In a banquet room full of hundreds of people at the 1995 Conclave, someone found Kelly Williams, Tennessee ’92, and handed him a note. It read:
You are now a member of the Board of Governors.
The note was from Jim Clayton, Tennessee ’57, and it outlined his plan to invest in Williams and place him on a path to give back to the Fraternity that had given him so much. Clayton would pay 90 percent of Williams’ Board of Governors membership the first year, and Williams’ share would grow over the years as he progressed in his career and was able to give more. The Board of Governors supports the Fraternity’s Annual Fund, which prepares our undergraduates for a lifetime of success by enabling chapter programs and regional and national leadership events.
Flash forward to 2020: Williams has been a generous supporter of the Fraternity and member of the Board of Governors for the past 25 years. In addition, he now serves on the SigEp National Advancement Council, which helps advise and plan the Fraternity’s fundraising efforts. The investment Clayton made in him, emphasizing the importance of giving back to the Fraternity that had shaped both their lives, created a ripple effect that has inspired decades of generosity.
“As a 25-year-old young man,” Williams said, “to be surrounded by all of these captains of industry, to hear their advice and stories of success, was really impactful for me.”
The ripple effect didn’t stop there. At the 2020 Chicago Carlson Leadership Academy, Williams told the story of Clayton’s generosity to a room full of alumni. Many were inspired to follow suit, and a new wave of sponsorships is the result. By the time the Southern California and Dallas Carlsons concluded, 25 brothers had sponsored young alumni and undergraduates as members of the Beacon Society, which enables brothers age 30 and younger to join the Board of Governors at a reduced cost of $600 per year.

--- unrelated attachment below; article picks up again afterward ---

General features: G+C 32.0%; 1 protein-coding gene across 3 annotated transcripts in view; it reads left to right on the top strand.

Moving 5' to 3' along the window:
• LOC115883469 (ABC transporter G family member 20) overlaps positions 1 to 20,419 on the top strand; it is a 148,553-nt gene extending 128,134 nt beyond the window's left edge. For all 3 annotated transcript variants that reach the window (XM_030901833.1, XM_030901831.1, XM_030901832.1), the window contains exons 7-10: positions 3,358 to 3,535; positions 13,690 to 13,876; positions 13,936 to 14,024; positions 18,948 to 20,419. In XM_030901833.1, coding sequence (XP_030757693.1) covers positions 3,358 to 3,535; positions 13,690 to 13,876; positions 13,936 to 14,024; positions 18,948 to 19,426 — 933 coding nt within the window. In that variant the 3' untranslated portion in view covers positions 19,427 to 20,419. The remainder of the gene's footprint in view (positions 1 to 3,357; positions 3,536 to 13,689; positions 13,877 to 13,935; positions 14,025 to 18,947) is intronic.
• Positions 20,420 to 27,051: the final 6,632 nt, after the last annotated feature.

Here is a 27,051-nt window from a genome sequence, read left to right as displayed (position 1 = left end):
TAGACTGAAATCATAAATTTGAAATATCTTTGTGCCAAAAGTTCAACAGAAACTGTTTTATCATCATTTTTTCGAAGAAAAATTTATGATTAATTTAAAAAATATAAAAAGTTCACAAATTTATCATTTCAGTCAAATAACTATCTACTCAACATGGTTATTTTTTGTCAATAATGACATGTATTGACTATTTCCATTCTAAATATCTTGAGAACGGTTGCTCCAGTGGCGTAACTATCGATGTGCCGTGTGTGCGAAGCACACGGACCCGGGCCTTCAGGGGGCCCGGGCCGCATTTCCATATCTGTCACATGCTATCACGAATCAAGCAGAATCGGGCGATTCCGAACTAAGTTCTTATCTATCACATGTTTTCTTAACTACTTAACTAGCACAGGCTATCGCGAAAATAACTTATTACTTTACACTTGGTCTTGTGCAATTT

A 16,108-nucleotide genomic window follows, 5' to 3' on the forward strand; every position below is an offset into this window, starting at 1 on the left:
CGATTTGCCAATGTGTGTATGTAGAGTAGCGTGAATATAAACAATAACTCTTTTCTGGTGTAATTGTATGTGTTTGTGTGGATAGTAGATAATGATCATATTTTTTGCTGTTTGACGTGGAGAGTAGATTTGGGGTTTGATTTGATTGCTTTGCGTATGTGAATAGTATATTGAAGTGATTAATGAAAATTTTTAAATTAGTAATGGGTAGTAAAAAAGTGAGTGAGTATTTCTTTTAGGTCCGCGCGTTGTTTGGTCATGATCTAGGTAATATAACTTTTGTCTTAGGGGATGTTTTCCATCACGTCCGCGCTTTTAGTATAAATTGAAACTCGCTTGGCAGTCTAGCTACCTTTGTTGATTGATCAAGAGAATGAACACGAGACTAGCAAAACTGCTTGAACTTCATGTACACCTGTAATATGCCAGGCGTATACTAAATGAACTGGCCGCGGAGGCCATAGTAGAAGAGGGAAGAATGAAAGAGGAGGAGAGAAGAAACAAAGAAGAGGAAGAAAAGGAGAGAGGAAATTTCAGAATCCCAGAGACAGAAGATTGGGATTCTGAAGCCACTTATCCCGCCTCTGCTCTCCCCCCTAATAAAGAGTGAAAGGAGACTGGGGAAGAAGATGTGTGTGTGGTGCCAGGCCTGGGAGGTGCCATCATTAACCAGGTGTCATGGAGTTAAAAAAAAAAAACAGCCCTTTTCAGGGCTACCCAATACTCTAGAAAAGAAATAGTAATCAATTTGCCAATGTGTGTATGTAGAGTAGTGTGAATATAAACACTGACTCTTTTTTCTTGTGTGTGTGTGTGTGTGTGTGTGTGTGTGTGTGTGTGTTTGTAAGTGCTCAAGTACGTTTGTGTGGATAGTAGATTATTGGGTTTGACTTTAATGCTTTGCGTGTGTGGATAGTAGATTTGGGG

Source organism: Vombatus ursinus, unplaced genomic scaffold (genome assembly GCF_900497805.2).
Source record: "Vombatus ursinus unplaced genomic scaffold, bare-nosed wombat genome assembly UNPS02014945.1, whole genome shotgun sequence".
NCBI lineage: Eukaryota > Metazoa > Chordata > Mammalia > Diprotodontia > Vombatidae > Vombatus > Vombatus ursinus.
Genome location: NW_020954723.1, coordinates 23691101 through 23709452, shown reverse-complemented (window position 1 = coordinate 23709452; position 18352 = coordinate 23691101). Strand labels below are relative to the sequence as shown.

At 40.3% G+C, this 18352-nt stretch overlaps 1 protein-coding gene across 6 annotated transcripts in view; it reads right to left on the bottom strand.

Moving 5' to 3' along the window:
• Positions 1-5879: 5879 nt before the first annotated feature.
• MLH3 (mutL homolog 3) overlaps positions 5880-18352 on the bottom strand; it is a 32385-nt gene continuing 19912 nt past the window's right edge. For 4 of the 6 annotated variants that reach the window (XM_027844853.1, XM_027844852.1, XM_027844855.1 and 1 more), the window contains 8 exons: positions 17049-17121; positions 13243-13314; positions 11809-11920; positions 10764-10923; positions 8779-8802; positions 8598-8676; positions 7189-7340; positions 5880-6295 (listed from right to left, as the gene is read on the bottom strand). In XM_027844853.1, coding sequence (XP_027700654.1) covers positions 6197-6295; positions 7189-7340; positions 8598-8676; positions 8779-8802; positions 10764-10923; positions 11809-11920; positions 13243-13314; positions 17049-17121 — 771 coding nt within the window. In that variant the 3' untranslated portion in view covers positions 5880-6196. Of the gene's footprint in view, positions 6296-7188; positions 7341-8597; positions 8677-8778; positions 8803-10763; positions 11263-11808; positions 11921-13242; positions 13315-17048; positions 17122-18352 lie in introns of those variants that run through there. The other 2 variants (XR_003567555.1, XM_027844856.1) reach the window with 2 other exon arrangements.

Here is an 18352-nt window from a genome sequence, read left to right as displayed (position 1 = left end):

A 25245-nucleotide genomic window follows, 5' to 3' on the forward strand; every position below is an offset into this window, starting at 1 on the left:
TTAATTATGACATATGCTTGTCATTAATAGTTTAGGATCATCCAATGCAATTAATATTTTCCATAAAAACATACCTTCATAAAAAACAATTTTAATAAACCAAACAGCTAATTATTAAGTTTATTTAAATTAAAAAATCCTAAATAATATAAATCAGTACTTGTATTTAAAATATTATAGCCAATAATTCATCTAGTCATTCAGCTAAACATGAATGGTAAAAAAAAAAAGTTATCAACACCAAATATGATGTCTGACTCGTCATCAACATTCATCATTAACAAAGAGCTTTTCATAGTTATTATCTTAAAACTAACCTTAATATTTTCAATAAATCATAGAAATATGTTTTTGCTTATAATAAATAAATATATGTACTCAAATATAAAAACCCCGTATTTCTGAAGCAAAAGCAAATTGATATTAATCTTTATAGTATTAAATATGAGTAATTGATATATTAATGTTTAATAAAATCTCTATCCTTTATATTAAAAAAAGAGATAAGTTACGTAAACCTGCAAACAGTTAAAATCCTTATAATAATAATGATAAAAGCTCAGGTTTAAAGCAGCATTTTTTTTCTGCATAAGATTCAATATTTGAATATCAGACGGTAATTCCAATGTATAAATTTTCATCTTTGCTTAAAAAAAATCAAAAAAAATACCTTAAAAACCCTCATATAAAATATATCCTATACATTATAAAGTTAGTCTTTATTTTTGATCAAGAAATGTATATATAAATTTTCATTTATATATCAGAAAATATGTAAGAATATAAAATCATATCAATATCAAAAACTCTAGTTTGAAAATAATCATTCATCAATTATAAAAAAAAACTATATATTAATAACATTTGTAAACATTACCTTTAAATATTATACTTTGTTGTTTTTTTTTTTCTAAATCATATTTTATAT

Williams sponsored a new Beacon Society member himself, recent grad and Ruck and Quest Scholar Clark Williams, Tennessee ’20 (no relation to Kelly). “He represents all that is good in SigEp and was a natural selection when I thought about who I could sponsor,” Kelly said. “I invited him to dinner and told him I had a little graduation gift for him. I then took a BOG pin from my pocket and slid it over to him. The look on his face was priceless, and he appreciated it greatly. Just as much as I appreciated what Brother Clayton did for me some 25 years ago.”
Peter Varney, Davidson ’96, has sponsored several Beacon Society members over the years. After hearing Williams’ story, he was moved to do so again at Carlson.
“The people I sponsor are amazing people, and they’re going to have amazing futures. I want SigEp to be a part of that,” he said. Undergraduates and recent grads “think the Board of Governors is just for old people who have a lot of money. But as a younger member, if you’re not spending time at Conclave or SigEp events with members of the Board of Governors — from a networking and mentoring standpoint — you’re missing out.”
Regarding his habit of Beacon Society sponsorships, Varney explained, “If I get a lot of benefit from something, I owe something back.”
Chris Purdum, Wichita State ’07, also embraced the sponsorship effort. “As an undergraduate, I was fortunate to have met and been positively impacted by several volunteers and alumni locally and across the country,” he said. “One of the areas I saw their influence early on was in their generosity in supporting undergraduates.”
Purdum chose to sponsor Beacon Society membership for Max Yates, Montana State ’21. “Max Yates and I first met at the 2019 Ruck Leadership Institute, and he immediately struck me as a unique leader,” he said. “I’ve chosen to sponsor Max not only as a nod to his accomplishments, but also to honor those who have and continue to influence my decision to give to what I consider to be the greatest organization around.”
Yates was appreciative of Purdum’s commitment. “Being sponsored by Chris is a really incredible honor,” he said. “For me, it epitomizes the value of connections formed at the Ruck Leadership Institute. I really look up to Chris as a leader, brother and person. I’m hoping that what I have gained in my undergraduate years at Montana Beta will set me up to be in a position to give back through the Beacon Society for years to come and facilitate similar experiences for brothers across the country.”
Interested in honoring a brother under 30 with a Beacon Society sponsorship? Go here to learn more.